pointing toward them.
Here, you can see the bumper says “PP-EPM”,
which means the plastic is a mixture of polypropylene and synthetic rubber.
Whenever you see the “PP” on the part, use
the R02 polypropylene welding rod.
Your welder comes with a selection of natural
polypropylene rod in five different profiles.
For fusion welding, always use the welding
rod that matches the substrate.
Do not use FiberFlex welding rod with the
nitrogen welder.
This is a specialty welding rod for use with
the airless plastic welder,
which you can learn to use later.
At this point, let’s concentrate on a simple
nitrogen weld on a polypropylene bumper.
To practice a full bumper repair, cut the
bumper at the bottom edge
for a couple of inches with a pair of tin snips.
Do your weld on the backside first with the
R02-04 welding rod.
Grind a shallow v-groove into the plastic on the backside with a die grinder about the width of the welding rod.
In order to perform a good fusion weld, you
have to expose the raw plastic,
so grinding off any paint overspray is essential.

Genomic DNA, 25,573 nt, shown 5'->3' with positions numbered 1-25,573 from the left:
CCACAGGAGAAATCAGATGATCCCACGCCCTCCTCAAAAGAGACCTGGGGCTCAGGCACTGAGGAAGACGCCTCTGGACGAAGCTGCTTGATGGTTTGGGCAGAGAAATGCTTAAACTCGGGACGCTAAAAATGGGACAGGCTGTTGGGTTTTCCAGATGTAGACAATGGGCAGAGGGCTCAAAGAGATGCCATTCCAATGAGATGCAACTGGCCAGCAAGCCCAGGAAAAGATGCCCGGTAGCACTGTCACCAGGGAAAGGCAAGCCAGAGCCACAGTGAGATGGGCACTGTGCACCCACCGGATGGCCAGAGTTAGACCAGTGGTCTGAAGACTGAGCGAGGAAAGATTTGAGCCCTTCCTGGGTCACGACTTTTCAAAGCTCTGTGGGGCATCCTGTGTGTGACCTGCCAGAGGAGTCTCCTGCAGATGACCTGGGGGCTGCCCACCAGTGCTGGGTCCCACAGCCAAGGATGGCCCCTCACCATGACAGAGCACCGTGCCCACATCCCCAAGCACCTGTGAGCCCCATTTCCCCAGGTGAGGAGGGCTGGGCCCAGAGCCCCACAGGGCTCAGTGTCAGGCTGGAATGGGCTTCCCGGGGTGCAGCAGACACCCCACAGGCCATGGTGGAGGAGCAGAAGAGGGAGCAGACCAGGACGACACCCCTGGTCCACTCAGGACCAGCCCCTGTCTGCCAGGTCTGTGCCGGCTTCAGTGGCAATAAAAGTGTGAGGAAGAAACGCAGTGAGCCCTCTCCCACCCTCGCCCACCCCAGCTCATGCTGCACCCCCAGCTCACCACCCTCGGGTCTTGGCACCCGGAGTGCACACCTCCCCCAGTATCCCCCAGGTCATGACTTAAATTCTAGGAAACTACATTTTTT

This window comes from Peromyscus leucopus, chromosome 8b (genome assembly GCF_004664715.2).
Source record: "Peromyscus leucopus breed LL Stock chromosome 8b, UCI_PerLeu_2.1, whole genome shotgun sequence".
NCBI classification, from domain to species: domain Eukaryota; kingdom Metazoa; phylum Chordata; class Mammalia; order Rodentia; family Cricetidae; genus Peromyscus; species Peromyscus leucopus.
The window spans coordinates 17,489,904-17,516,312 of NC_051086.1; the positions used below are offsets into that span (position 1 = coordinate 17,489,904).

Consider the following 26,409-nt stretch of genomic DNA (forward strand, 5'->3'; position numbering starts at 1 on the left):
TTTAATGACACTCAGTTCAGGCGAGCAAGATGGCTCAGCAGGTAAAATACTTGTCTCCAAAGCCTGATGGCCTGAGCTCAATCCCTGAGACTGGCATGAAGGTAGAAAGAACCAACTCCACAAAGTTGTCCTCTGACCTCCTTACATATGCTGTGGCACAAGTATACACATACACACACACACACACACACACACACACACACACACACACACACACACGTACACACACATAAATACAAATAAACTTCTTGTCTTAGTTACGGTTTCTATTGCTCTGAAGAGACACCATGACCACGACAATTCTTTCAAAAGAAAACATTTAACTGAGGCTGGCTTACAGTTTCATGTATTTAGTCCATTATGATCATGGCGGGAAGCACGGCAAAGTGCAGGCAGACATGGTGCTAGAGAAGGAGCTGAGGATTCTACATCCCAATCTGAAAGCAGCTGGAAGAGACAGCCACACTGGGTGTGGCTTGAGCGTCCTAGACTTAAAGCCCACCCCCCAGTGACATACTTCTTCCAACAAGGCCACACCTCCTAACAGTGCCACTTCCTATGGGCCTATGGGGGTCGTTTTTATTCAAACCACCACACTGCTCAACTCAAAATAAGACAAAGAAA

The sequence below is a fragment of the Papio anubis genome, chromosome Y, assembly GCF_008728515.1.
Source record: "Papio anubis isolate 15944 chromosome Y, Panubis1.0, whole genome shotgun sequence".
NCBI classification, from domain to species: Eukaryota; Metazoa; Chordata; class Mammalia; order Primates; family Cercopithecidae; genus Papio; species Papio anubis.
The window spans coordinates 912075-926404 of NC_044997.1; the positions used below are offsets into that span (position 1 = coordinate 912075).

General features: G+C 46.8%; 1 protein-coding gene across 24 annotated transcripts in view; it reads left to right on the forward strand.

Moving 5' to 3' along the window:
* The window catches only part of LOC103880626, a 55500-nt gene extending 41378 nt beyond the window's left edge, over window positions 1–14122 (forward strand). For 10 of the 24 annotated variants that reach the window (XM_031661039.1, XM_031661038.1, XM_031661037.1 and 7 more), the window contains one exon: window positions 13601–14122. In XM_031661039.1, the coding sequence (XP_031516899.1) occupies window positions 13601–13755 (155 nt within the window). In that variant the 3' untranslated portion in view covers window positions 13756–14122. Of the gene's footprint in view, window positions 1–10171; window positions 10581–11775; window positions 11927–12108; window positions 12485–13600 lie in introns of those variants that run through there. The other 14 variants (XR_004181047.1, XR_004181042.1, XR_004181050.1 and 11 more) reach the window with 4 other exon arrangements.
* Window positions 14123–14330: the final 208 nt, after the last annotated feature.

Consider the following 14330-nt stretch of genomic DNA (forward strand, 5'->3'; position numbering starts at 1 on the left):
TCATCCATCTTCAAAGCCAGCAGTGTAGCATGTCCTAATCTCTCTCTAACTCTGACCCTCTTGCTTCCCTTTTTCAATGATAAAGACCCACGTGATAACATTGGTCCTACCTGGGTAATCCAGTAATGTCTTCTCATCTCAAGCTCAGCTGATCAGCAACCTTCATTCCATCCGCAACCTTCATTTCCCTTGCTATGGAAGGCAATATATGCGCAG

To strengthen the repair, grind along the
edge for about an inch on either side of the split
so you can weld a reinforcing tee.
Finally, apply aluminum tape to the outer
surface of the tear to align the damage.
Normally you’ll weld from the inside toward
the edge.
Starting here, hold the welding rod close
to the bumper and preheat the end of the rod
and the bumper using the hot nitrogen gas.
The bumper will start to look glossy and the
end of the rod will start to melt.
At this point, apply a slight downward pressure on the rod while continuing to focus the hot nitrogen gas
at about a 45-degree angle where
the two materials come together.
The key to making a strong nitrogen weld is
to melt both plastics at the same time.
Note that the welding rod is held perpendicular
to the surface
while the welder torch is held very close to where the rod meets the bumper.
The rod will roll down onto the bumper naturally
as it gets to the right temperature
as you hold a slight downward pressure on the rod,
fusing the two plastics together as you make your pass.
When you get to the end, cut the welding rod by heating on the top and gently pulling straight off or down.
Allow the weld to cool for a bit, then reinforce
the repair
by welding a tee along the edge using the same technique.
Weld along the edge for about one inch on
either side of the tear.
Again, cut off the welding rod when you reach